ARTICLE: Harrassment threats journalistic autonomy

As a third of the Swedish journalists have received threats and majority have received insulting comments, intimidation and harassment have become a common element of journalists daily work, write Monica Löfgren Nilsson and Henrik Örnebring According to the article the intimidation and harassment of journalists can be categorized as exclusionary or inclusionary. Exclusionary violence is meant to prevent … Continued

ARTICLE: Local journalism becomes less of a watchdog

Local journalism is giving up on the “watchdog” role and turning increasingly to a “campaining” role, writes Julie Firmstone, of University of Leeds. Firmstone interviewed 12 local journalists and two local official communicators in the city of Leeds, United Kingdom, regarding changes in local journalism. According to the author, the most disturbing change the interviewees … Continued

ARTICLE: Participants’ perspective on participatory journalism

This article focuses on ‘participatory journalism’ from the perspective of participants. How do they view and evaluate their participation in journalism? The study is based on 32 in-depth interviews with participants from two different participatory journalistic environments. Study is written by Merel Borger,  Anita van Hoof, both of University Amsterdam, and José Sanders, of Radboud University Nijmegen. The data revealed that participants had … Continued

ARTICLE: Journalists are cosmopolitan, journalism is not

Swedish journalists express much more cosmopolitan ideals than what their work practices allow, write Johan Lindell and Michael Karlsson, both of Karlstad University. The authors surveyed 571 Swedish journalists over what they thought journalism should cover, and what they personally cover in their work. According to the survey, Swedish journalists had little international contacts, and … Continued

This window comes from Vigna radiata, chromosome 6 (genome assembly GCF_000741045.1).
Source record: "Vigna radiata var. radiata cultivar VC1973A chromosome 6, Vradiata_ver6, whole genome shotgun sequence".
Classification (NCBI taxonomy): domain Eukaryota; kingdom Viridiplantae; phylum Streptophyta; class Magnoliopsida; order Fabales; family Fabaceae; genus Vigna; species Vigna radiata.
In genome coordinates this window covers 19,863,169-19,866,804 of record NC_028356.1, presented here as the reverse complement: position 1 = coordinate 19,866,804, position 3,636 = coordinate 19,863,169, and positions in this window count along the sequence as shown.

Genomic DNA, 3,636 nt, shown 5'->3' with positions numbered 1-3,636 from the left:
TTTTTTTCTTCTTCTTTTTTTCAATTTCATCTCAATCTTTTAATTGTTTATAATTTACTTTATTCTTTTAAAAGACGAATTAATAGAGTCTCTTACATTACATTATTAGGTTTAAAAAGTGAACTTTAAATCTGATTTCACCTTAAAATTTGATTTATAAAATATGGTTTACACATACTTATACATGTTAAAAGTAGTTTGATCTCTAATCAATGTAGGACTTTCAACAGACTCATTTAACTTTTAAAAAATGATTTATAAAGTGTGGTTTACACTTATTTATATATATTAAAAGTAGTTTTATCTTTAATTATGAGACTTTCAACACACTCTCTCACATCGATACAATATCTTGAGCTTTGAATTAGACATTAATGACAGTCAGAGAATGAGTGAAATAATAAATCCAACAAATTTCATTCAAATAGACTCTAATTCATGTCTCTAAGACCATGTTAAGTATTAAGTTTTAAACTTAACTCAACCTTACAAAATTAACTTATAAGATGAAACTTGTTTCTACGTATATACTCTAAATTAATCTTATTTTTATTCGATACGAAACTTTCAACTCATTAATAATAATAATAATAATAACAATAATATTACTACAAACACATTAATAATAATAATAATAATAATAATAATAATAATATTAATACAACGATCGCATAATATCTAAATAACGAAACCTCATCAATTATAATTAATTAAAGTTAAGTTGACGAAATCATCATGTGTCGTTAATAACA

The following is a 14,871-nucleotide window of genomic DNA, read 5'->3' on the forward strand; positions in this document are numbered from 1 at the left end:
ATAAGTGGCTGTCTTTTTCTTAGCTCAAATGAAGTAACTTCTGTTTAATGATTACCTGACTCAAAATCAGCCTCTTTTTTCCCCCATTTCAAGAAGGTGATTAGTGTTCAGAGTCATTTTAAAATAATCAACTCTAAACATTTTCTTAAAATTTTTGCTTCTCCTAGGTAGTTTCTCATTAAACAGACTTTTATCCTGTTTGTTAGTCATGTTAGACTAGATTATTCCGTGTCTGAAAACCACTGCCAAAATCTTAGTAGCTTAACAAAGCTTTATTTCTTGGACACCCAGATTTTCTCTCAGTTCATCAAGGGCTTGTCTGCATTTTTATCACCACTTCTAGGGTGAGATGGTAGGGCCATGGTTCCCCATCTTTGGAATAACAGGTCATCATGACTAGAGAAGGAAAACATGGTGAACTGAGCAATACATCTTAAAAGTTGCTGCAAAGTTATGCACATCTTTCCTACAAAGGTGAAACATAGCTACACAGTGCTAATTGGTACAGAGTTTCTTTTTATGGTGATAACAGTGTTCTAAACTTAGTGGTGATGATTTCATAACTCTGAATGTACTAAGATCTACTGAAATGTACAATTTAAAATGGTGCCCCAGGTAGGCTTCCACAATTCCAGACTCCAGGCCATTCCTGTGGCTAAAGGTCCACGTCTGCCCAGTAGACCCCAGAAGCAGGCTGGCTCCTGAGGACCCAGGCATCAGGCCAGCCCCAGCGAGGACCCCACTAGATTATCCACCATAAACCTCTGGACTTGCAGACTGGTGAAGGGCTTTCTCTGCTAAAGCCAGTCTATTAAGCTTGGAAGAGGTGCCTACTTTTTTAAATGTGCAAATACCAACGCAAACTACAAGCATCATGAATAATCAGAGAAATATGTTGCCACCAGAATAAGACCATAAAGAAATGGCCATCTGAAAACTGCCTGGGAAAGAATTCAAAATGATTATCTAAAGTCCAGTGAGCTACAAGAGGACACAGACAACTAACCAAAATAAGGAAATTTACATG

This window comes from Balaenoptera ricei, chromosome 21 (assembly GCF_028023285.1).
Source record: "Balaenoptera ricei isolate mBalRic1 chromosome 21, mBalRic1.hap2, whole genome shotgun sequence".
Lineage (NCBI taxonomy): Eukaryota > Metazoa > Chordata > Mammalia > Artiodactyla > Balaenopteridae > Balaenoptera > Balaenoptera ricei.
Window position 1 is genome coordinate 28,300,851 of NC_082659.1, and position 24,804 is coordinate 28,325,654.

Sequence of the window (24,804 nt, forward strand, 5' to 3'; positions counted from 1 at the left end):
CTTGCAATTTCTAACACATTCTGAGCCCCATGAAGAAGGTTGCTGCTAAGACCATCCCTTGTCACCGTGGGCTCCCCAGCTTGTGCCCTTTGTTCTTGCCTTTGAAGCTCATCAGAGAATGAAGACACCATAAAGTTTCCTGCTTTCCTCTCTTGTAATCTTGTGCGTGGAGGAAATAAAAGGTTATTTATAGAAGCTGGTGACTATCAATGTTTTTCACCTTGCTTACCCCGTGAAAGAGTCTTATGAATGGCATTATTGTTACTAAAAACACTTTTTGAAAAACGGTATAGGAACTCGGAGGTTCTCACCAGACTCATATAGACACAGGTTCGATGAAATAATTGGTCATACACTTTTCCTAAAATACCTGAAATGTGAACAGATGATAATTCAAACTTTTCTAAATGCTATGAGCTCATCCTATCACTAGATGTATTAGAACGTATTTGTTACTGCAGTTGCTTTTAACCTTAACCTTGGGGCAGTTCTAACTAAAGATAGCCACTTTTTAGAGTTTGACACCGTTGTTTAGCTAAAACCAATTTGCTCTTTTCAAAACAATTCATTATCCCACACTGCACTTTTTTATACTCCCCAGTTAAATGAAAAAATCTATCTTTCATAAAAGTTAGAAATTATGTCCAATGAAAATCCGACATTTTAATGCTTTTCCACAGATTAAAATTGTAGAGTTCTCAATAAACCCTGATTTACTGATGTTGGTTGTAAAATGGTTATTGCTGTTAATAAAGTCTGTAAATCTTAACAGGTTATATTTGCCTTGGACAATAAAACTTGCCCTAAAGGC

ARTICLE: Journalists as noble anti-heroes

Journalists still portray themselves as a benevolent, but imperfect support cast of the “real heroes”, writes Scott Eldridge II, of University of Sheffield. The author analyzed the way The New York Times, Washington Post and The Guardian described journalists covering the “megastories” of WikiLeaks and Edward Snowden. The journalistic identity is still largely based on … Continued

ARTICLE: Female reporters shape shifting in conflict zones

Women have been reporting on war since the modern definition of the war correspondent came into existence but sexism and gendered practices still exist in the field. Female war reporters use strategy of shape shifting to navigate the conflict zones: they switch gender performances depending on the environment and the audience, write Lindsay Palmer and Jad Melki. According to their … Continued

ARTICLE: Professional standards of journalists in exile

706 journalists facing violence, imprisonment and harassment have gone into exile worldwide between 2000 and 2011. Most of them have not been able to return home. Conor O’Loughlin and Pytrik Schafraad aim to show how the experience of fleeing their homelands has affected the motivations and professional standards of these journalists. The study consists of in-depth interviews with journalists in … Continued

ARTICLE: Moral meaning of new journalists’ code of ethics

Because of technological advances anyone with a computer and willingness to communicate news can claim themselves journalists. Professional code allows us to distinguish between a journalist and an ethical journalist, writes Karen L. Slattery. The new study compares the new version of the Society of Professional Journalists’ Code of Ethics with its 1996 version. Study draws on … Continued

ARTICLE: Journalistic identity is being reforged on Twitter

Journalists are reformulating their professional identity on Twitter, writes Ulrika Olausson of Jönköping University. The author analyzed 197 tweets and re-tweets sent by a well-known Swedish journalist and social-media active Niklas Svensson. According to Olausson, the tweets contain several different identity discourses, some of which are challenging the hegemonic journalistic watchdog-identity. For example, the practice … Continued